Our weekly roundup of film reviews continues, courtesy of James Bryan...
The tsunami of hype has crested and the reviews are in. As if you hadn’t heard, four years after they bowed out on the small screen, the fading stars of Sex and The City have returned for their close-up. Yes, we know it’s an orgy of shameless consumerism or, as one blogger describes it, “a Taliban Recruitment video”, but are they still worth it? The generally average reviews suggest not, but if you’re a fan of the show, who cares? You want to drown in the radiated fabulousness of it all and you will. Peter Bradshaw in the Guardian gives it 3-stars:
It is all very trivial and disposable, and yet for all its contrivances, its brand-name silliness and its amplified problems afflicting the comfortably-off metropolitan classes, I can't help thinking this is still a cut above the sinister romcom slush that we are fed, week in, week out. It is still unusual to see a film that features women as the leading characters of their own lives, and which attempts to imagine life after marriage. Like something glutinous from the pudding menu, Sex and the City isn't exactly wholesome, but it won't do you much harm this once.
Wendy Ide in the Times, self-confessed fan of the show, is disappointed with a 2-star review, “2½ hours, near enough – seems like an awful long time to spend with these irritating, self-obsessed women, however much we may have missed them” before concluding that, “it’s like being reunited with old friends only to realise that you’ve grown irreparably apart.”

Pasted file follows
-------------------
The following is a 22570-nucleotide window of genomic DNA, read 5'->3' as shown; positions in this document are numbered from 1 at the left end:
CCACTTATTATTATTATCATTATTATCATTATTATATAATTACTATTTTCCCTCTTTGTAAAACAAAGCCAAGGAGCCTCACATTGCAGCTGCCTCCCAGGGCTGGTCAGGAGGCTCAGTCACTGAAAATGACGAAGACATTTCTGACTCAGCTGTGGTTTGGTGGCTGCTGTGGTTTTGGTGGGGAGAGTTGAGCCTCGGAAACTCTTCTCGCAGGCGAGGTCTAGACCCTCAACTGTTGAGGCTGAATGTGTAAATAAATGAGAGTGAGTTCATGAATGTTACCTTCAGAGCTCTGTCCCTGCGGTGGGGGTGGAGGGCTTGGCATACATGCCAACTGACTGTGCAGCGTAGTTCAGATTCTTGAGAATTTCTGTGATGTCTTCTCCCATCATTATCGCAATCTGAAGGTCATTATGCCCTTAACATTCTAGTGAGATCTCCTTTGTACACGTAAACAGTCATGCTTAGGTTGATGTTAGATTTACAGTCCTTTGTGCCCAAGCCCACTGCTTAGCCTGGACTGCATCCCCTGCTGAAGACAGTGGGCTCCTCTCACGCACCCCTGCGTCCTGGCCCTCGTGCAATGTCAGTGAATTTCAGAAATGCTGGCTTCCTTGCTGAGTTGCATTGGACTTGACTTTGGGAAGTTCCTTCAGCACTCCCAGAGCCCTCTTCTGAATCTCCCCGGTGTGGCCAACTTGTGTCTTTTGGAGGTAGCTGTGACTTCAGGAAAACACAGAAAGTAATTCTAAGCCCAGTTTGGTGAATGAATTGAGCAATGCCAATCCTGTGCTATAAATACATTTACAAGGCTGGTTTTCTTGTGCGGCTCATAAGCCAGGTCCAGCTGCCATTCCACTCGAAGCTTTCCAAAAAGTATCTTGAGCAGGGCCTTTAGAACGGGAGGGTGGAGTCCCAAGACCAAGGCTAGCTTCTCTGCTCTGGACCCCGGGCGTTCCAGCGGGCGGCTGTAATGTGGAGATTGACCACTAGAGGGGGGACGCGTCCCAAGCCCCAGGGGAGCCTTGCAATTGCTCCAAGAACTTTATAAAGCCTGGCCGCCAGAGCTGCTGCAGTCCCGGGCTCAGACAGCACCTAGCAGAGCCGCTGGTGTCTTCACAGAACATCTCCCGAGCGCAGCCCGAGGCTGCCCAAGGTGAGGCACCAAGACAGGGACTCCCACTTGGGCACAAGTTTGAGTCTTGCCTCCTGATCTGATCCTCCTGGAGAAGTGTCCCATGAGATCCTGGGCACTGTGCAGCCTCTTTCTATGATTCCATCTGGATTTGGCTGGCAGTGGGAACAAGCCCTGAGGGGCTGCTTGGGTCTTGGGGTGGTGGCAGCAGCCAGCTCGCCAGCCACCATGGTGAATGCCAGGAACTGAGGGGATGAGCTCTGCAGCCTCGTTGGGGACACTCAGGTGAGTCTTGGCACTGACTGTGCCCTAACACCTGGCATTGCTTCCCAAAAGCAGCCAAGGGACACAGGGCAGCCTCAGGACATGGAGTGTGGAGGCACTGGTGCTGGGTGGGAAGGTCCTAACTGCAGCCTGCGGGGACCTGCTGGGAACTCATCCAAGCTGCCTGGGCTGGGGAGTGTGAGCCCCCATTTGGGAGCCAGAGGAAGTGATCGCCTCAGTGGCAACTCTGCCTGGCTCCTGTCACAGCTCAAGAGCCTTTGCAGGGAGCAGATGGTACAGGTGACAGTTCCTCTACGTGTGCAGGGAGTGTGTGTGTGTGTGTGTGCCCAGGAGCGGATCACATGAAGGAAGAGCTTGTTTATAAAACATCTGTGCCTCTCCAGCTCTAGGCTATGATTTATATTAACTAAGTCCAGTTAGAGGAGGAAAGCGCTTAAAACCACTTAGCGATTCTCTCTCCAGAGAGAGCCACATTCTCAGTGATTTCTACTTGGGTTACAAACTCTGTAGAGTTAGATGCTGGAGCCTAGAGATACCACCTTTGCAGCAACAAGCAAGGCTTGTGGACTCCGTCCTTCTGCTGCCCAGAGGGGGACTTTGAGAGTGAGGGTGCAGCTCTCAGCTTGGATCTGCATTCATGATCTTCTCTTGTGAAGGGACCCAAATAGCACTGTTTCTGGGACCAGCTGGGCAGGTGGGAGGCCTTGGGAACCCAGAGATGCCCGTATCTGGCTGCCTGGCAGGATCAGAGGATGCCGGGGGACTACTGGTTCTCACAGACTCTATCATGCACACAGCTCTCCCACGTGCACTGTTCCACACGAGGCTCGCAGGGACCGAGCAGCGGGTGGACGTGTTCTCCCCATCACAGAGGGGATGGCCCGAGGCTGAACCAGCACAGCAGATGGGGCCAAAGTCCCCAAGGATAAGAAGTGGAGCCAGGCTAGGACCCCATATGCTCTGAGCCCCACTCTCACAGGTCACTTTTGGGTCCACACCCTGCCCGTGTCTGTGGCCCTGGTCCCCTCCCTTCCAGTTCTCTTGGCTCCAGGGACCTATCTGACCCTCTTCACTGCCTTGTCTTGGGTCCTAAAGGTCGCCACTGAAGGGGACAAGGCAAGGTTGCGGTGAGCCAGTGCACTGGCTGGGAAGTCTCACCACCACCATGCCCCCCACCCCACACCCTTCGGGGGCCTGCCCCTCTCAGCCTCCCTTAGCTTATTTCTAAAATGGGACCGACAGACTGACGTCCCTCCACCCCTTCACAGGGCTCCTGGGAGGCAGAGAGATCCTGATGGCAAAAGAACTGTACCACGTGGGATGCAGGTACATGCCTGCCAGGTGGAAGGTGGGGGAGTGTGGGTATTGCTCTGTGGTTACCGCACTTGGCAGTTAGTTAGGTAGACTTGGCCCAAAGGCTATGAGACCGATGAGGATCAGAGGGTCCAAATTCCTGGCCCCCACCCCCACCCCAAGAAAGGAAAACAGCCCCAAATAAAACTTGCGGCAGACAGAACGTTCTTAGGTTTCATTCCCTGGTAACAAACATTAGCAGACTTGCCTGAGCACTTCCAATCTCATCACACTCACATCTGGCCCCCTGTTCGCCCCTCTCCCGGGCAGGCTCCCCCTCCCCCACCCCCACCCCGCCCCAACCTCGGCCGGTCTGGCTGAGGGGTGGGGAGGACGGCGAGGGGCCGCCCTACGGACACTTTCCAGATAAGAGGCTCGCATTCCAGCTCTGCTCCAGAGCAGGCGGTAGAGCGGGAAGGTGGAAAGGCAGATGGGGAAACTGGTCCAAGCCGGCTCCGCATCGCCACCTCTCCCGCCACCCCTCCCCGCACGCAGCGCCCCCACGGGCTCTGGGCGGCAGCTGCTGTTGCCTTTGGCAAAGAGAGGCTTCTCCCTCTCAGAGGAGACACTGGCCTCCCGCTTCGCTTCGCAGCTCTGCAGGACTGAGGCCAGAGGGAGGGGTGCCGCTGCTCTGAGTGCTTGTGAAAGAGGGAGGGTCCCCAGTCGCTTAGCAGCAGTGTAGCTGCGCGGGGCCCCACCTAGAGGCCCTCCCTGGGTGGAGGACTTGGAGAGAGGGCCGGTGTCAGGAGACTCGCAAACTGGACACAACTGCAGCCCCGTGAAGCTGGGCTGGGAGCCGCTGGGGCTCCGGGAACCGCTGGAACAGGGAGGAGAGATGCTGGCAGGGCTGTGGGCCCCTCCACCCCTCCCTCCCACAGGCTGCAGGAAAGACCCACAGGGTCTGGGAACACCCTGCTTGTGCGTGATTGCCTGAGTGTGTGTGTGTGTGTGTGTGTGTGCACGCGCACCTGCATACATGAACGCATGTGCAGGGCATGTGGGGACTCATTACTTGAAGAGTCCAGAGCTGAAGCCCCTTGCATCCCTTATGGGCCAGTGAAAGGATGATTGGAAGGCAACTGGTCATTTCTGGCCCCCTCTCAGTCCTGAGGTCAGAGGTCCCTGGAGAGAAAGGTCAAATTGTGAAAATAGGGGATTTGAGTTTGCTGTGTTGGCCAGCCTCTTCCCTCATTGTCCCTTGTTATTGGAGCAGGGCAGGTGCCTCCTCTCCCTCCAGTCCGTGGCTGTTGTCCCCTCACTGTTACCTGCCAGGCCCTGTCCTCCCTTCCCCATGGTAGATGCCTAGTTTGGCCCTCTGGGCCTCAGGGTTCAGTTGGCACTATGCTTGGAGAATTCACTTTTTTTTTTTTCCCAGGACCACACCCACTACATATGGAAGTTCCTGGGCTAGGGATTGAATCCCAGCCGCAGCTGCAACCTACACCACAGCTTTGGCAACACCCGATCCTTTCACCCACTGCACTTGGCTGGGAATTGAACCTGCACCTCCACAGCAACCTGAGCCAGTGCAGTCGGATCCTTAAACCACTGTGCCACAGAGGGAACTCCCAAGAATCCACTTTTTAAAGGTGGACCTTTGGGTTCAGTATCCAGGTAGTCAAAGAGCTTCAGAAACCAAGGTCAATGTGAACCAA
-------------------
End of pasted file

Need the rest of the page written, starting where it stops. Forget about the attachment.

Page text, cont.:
Basically if you’re the target market you’re going to emerge from the cinema with happily dancing visions of handbags, shoes and a glorious Manhattan existence. Bizarrely the most prescient review might just be from that little-quoted source, the Daily Mail with an intriguing 3-star review:
In years to come, I suspect – and hope – that people will watch this movie, laugh at the naivety of its faux sophistication, and find its assumptions as quaint, bigoted and unconsciously racist as those of Gone With The Wind.
Other releases this week are limited. There’s the bizarre looking Chemical Wedding written by Iron Maiden’s Bruce Dickinson. Featuring Simon Callow getting possessed by (real-life) occultist Aleister Crowley which “prompts him to shave his head, urinate on his students during a lecture, crucify prostitutes and reenact the ‘Moonchild’ ritual with a redheaded student to bring about an age of evil.” (The Times, 2-stars). Is it at least amusingly rubbish? The Independent (1-star) thinks so, “The result is dramatically indefensible, intellectually impenetrable – and a tip-top laugh riot.”
The best-reviewed film of the week is the re-release of Francois Truffaut's Jules et Jim, about the love and friendship between three Bohemians in prewar Paris. It’s the template of the French New Wave and The Times has a thoughtful 5-star review. The Guardian (5-stars) sums it up with, “Few films capture life's bittersweet rush and tumble so completely, so profoundly as Jules et Jim. It is the cinematic equivalent of catching lightning in a bottle.”
Next week we’ve got Ben Affleck’s delayed story of a child being abducted, Gone Baby Gone and in two weeks Edward Norton goes green and growly in The Incredible Hulk.
By James Bryan